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Drug trafficker who smuggled 66 pounds of meth into US sentenced

SAN DIEGO — A drug trafficker who fled while on trial in 2009 and was arrested years later in his home country of Mexico was sentenced Tuesday to 20 years in prison for smuggling 66 pounds of methamphetamine into the United States and distributing it throughout the San Diego area.

In handing down the punishment to Salvador Ojeda Amarillas, 62, U.S. District Judge William Hayes described the evidence of the defendant’s crimes “overwhelming.”

Hayes said the two-decade penitentiary sentence was appropriate because Ojeda was a leader of an extensive drug-trafficking organization, possessed firearms at his home during the conspiracy and obstructed justice.

While building their case against Ojeda, agents with the U.S. Drug Enforcement Administration intercepted dozens of cellphone calls during which he and his accomplices discussed logistics for their illegal drug operations, according to court documents.

DEA agents arrested the Culiacan native in May 2007 while executing a search warrant on a home where he was living in San Diego.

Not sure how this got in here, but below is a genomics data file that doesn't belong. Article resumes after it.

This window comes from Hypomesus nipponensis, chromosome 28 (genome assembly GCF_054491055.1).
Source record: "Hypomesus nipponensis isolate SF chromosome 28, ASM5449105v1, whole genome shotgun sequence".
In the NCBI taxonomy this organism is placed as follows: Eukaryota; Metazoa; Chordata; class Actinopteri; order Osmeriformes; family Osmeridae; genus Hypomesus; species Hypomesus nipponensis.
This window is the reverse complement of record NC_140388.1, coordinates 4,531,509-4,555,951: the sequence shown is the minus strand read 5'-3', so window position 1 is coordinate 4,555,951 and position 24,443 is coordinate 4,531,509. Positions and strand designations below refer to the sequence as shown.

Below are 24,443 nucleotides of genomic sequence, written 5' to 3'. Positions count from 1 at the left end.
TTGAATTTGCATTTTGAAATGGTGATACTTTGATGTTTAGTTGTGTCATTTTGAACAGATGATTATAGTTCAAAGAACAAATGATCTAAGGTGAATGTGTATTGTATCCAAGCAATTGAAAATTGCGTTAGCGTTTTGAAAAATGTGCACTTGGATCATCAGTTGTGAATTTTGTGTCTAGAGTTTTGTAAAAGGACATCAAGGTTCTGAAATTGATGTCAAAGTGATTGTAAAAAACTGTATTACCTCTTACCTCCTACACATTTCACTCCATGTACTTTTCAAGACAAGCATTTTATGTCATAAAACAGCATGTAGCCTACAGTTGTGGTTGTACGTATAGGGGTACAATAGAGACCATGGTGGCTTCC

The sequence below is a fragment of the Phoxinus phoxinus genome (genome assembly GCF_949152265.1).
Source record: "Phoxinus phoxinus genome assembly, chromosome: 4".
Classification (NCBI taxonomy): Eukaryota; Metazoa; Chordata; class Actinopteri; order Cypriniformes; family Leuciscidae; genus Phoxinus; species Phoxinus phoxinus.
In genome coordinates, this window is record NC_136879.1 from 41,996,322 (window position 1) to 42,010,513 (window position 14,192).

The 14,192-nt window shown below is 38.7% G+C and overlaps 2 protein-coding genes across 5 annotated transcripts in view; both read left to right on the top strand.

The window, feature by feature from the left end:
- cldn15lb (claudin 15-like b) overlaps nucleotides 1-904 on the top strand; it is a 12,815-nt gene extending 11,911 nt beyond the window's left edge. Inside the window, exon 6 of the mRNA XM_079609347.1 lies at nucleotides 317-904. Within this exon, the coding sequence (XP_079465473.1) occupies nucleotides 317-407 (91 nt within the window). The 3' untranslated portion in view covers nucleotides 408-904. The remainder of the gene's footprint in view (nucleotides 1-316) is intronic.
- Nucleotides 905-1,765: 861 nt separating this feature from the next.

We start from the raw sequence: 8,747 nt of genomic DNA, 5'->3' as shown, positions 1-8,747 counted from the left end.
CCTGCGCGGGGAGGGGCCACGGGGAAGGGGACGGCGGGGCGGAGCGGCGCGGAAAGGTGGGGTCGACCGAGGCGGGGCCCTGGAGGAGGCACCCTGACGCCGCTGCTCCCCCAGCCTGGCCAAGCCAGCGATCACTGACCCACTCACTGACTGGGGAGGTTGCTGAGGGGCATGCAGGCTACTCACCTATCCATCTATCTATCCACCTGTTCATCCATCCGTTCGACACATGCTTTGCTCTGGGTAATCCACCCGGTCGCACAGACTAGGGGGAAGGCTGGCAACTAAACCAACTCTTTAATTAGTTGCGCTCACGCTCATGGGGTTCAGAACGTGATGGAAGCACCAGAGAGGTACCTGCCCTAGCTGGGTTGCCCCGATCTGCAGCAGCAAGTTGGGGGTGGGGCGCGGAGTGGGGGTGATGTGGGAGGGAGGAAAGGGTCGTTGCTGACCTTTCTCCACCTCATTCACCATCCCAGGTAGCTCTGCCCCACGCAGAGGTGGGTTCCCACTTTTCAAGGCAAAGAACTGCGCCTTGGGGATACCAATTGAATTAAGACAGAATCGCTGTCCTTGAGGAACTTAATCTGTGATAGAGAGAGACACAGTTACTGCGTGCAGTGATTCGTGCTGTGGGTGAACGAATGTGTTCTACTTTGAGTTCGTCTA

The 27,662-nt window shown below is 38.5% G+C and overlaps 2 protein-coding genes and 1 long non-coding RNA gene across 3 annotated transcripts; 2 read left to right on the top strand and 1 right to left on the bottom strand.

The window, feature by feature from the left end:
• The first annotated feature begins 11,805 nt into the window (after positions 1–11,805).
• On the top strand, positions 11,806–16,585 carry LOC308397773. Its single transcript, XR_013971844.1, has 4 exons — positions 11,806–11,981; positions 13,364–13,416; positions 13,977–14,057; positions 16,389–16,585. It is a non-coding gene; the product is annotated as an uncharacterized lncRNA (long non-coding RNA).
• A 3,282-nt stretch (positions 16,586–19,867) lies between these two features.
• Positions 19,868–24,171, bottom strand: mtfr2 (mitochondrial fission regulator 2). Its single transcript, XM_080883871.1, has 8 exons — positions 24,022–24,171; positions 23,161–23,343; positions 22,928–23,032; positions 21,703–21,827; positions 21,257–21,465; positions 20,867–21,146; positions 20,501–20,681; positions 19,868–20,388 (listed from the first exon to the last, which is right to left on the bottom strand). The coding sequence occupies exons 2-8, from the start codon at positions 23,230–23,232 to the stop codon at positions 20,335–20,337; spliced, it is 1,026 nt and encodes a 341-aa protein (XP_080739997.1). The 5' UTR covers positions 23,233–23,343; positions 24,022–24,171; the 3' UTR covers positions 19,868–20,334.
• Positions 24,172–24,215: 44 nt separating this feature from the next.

Inside the residence, investigators seized three firearms, including a loaded rifle next to Ojeda’s bed, and a digital scale that tested positive for methamphetamine residue.

Ojeda’s trial began in May 2009. During its second week, the accused trafficker — after listening to dozens of intercepted calls where he heard himself using coded language to conduct drug deals, and witnessed the testimony of four cooperating defendants accused of receiving drug deliveries from him — managed to cut off a GPS bracelet he had been ordered to wear and flee to Mexico.

Following his escape, Ojeda was convicted in absentia. He eventually was arrested in Mexico and was extradited back to the United States two years ago.

Ojeda’s belated sentencing demonstrated that “the United States never forgets,” according to San Diego-area U.S. Attorney Adam Braverman.

“Ojeda listened to mountains of evidence against him and decided to flee,”¬†¬†Braverman said. “The outcome of this case is a reminder that the government will pursue those who peddle drugs and violence in our communities for as long as it takes, and (that) the consequences of running are severe.”

The case was part of a multi-year investigation that resulted in the arrests of 48 people and the seizure of 68 pounds of methamphetamine, 15 guns and roughly $295,000 in U.S. currency.